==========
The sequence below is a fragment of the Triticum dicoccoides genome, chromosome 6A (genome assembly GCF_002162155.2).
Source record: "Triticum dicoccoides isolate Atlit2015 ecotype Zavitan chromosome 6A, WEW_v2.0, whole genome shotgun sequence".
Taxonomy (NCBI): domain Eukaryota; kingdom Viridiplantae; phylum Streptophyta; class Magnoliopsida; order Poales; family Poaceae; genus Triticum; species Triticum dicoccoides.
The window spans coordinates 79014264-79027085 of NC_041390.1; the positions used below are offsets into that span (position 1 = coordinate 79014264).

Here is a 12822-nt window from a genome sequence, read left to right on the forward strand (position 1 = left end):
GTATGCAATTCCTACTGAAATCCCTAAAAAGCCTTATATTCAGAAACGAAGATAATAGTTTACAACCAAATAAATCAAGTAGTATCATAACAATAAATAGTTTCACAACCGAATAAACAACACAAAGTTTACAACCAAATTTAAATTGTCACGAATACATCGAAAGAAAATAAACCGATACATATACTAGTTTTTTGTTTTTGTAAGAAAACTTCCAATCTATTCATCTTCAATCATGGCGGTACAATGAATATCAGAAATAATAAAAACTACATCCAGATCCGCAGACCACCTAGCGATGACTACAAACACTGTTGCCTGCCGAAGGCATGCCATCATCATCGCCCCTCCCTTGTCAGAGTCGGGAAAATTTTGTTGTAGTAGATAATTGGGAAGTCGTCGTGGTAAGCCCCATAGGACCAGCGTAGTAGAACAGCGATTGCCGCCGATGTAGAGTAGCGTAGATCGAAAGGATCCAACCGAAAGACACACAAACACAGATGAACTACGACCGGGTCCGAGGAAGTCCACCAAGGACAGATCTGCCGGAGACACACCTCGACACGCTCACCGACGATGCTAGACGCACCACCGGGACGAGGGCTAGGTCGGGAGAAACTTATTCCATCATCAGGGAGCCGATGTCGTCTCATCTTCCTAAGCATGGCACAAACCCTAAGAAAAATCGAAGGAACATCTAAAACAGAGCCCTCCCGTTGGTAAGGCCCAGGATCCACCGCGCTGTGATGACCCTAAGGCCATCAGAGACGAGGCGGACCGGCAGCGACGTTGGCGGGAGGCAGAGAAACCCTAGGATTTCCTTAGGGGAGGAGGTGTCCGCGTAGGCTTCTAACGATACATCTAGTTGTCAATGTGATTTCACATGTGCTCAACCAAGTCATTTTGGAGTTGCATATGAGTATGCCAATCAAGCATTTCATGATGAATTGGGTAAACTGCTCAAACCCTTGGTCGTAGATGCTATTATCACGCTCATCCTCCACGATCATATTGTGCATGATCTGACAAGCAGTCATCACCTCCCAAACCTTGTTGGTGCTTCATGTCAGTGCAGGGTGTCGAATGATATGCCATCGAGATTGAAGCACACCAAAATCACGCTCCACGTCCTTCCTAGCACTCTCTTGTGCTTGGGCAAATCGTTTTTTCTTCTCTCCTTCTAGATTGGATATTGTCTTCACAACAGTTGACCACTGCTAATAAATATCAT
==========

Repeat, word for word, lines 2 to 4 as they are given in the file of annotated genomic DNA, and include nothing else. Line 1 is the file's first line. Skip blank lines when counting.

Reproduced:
Source record: "Triticum dicoccoides isolate Atlit2015 ecotype Zavitan chromosome 6A, WEW_v2.0, whole genome shotgun sequence".
Taxonomy (NCBI): domain Eukaryota; kingdom Viridiplantae; phylum Streptophyta; class Magnoliopsida; order Poales; family Poaceae; genus Triticum; species Triticum dicoccoides.
The window spans coordinates 79014264-79027085 of NC_041390.1; the positions used below are offsets into that span (position 1 = coordinate 79014264).